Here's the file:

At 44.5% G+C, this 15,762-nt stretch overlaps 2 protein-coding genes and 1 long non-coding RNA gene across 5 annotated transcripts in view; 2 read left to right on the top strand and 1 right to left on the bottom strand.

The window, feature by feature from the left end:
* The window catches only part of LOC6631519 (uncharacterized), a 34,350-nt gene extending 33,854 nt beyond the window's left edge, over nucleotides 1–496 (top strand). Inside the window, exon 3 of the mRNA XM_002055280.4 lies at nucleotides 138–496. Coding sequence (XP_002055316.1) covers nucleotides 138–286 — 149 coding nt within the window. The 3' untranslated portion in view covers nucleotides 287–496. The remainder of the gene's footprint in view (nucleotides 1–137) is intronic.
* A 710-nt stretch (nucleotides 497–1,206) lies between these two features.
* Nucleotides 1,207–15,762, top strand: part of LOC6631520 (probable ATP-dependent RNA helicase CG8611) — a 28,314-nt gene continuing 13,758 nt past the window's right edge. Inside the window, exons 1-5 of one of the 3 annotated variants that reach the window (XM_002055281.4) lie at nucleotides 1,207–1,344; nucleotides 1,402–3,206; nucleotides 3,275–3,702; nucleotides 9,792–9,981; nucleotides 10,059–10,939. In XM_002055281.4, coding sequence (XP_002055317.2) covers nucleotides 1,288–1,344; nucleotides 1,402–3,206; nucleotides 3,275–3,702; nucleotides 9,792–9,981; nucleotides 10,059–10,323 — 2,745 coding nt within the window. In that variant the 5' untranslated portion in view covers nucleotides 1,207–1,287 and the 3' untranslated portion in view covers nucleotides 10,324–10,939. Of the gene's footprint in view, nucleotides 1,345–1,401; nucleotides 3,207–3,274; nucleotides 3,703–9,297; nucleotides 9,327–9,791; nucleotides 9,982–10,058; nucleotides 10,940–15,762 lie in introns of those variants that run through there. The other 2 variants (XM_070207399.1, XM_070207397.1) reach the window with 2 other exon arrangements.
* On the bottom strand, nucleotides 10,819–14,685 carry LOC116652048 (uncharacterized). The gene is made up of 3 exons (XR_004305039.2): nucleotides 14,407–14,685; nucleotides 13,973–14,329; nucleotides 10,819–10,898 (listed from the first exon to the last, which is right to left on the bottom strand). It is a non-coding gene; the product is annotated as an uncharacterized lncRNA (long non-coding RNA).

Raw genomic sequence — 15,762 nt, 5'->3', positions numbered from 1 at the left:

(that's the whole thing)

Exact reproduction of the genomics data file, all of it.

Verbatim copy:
At 44.5% G+C, this 15,762-nt stretch overlaps 2 protein-coding genes and 1 long non-coding RNA gene across 5 annotated transcripts in view; 2 read left to right on the top strand and 1 right to left on the bottom strand.

The window, feature by feature from the left end:
* The window catches only part of LOC6631519 (uncharacterized), a 34,350-nt gene extending 33,854 nt beyond the window's left edge, over nucleotides 1–496 (top strand). Inside the window, exon 3 of the mRNA XM_002055280.4 lies at nucleotides 138–496. Coding sequence (XP_002055316.1) covers nucleotides 138–286 — 149 coding nt within the window. The 3' untranslated portion in view covers nucleotides 287–496. The remainder of the gene's footprint in view (nucleotides 1–137) is intronic.
* A 710-nt stretch (nucleotides 497–1,206) lies between these two features.
* Nucleotides 1,207–15,762, top strand: part of LOC6631520 (probable ATP-dependent RNA helicase CG8611) — a 28,314-nt gene continuing 13,758 nt past the window's right edge. Inside the window, exons 1-5 of one of the 3 annotated variants that reach the window (XM_002055281.4) lie at nucleotides 1,207–1,344; nucleotides 1,402–3,206; nucleotides 3,275–3,702; nucleotides 9,792–9,981; nucleotides 10,059–10,939. In XM_002055281.4, coding sequence (XP_002055317.2) covers nucleotides 1,288–1,344; nucleotides 1,402–3,206; nucleotides 3,275–3,702; nucleotides 9,792–9,981; nucleotides 10,059–10,323 — 2,745 coding nt within the window. In that variant the 5' untranslated portion in view covers nucleotides 1,207–1,287 and the 3' untranslated portion in view covers nucleotides 10,324–10,939. Of the gene's footprint in view, nucleotides 1,345–1,401; nucleotides 3,207–3,274; nucleotides 3,703–9,297; nucleotides 9,327–9,791; nucleotides 9,982–10,058; nucleotides 10,940–15,762 lie in introns of those variants that run through there. The other 2 variants (XM_070207399.1, XM_070207397.1) reach the window with 2 other exon arrangements.
* On the bottom strand, nucleotides 10,819–14,685 carry LOC116652048 (uncharacterized). The gene is made up of 3 exons (XR_004305039.2): nucleotides 14,407–14,685; nucleotides 13,973–14,329; nucleotides 10,819–10,898 (listed from the first exon to the last, which is right to left on the bottom strand). It is a non-coding gene; the product is annotated as an uncharacterized lncRNA (long non-coding RNA).

Raw genomic sequence — 15,762 nt, 5'->3', positions numbered from 1 at the left: